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Early Lê dynasty


Dec 16, 2021

The Early Lê dynasty (Vietnamese: Nhà Tiền Lê; Hán Nôm: ; pronounced [ɲâː tjə̂n le]) or the House of Lê was a Vietnamese Buddhist royal family that ruled the kingdom of Đại Cồ Việt, now Vietnam, from 980 to 1009, following the Đinh dynasty and being succeeded by the Lý dynasty. It comprised the reigns of three emperors.

Period of Vietnamese history from 980 to 1009
Not to be confused with Lê dynasty.
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Đại Cồ Việt
Đại Cồ Việt Quốc (大瞿越國)
Status Internal imperial system within Songtributary[1][2][3]
Capital Hoa Lư
Common languages Middle Chinese, Middle Vietnamese

Government Monarchy
Lê Đại Hành (First)
Lê Trung Tông
Lê Ngọa Triều (Last)
Hồng Hiến
June 980
 Empress Dương Vân Nga enthroned Lê Hoàn
 Lê Ngọa Triều murdered and stole the throne from Lê Trung Tông
 Death of Lê Ngọa Triều
Currency Copper-alloy cash coins

Preceded by

Succeeded by
Đinh dynasty
Lý dynasty
Early Lê
Country Đại Cồ Việt (Vietnam)
Founded 9th century
Founder Lê Hoàn
Final ruler Lê Ngọa Triều
Estate(s) Hoa Lư
Deposition 1009
Part of a series on the
History of Vietnam
Hồng Bàng dynasty 2879 BC–258 BC
Thục dynasty 257 BC–179 BC
Triệu dynasty 204 BC–111 BC
Ngô dynasty 939–967
Đinh dynasty 968–980
Early Lê dynasty 980–1009
Later Lý dynasty 1009–1225
Trần dynasty 1225–1400
Hồ dynasty 1400–1407
4th Chinese domination 1407–1427
Later Lê dynasty 1428–1527
Mạc dynasty 1527–1592
Later Lê Restoration 1533–1788
Tây Sơn dynasty 1788–1802
Nguyễn dynasty 1802–1945
French Cochinchina 1862–1945 / 1945–1949
French Annam 1883–1945 / 1945–1948
French Tonkin 1883–1945 / 1945–1948
French Indochina 1887–1945 / 1945–1954
Empire of Vietnam 1945
North Vietnam
(Democratic Republic of Vietnam)
Provisional Central Government 1948–1949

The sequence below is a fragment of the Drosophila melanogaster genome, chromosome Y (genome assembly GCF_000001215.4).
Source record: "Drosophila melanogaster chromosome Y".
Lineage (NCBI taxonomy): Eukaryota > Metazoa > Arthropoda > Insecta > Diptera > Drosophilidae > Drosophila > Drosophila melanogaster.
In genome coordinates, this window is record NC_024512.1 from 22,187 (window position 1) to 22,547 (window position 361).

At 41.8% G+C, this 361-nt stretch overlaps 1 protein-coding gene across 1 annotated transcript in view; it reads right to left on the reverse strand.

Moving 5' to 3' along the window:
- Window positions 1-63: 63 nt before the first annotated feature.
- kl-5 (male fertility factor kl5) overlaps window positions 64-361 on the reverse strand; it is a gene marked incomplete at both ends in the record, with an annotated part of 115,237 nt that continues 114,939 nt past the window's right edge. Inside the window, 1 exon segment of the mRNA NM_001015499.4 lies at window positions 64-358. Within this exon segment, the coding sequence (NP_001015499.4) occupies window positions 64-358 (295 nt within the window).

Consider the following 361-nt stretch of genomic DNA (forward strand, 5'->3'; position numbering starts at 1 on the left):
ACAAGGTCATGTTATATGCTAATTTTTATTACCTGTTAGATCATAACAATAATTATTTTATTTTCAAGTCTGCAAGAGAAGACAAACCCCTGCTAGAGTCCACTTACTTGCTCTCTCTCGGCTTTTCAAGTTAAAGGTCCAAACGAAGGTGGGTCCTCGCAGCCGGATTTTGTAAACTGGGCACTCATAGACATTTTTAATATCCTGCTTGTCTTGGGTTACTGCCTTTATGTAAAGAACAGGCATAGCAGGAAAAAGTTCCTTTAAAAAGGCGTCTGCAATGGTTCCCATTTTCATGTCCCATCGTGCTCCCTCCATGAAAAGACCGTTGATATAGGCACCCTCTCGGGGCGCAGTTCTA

South-North division 1954-1976
State of Vietnam 1949–1955
South Vietnam
(Republic of Vietnam)
Provisional Revolutionary Government
(Republic of South Vietnam)
Socialist Republic of Vietnam 1976–present
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. . . Early Lê dynasty . . .

After the assassination of the emperor, Đinh Tiên Hoàng, and the emperor’s first son, Đinh Liễn, the third son of the emperor, Đinh Phế Đế, assumed the throne at aged six with the regent Lê Hoàn. During the regency of Lê Hoàn, members of the royal court skeptical of Lê Hoàn’s loyalty to the true emperor, such as the Duke of Định Nguyễn Bặc and General Đinh Điền, led an army to the imperial palace in an attempted coup. The failure of the undertaking caused those two figures to be executed. In 980, the Song dynasty of China under Emperor Taizong ordered a Chinese army to invade Đại Cồ Việt. Because the young emperor was unable to lead the country to against the invader, the mandarins of the royal court discussed with Empress Dương Vân Nga about enthroning the most trusted general and regent, Lê Hoàn. Most of them voted in the affirmative to this proposal; consequently, the empress dethroned her own son and gave the crown to Lê Hoàn. He accepted the emperorship, establishing a new dynasty named the Early Lê dynasty. Lê Hoàn is often referred to with the posthumous name Lê Đại Hành.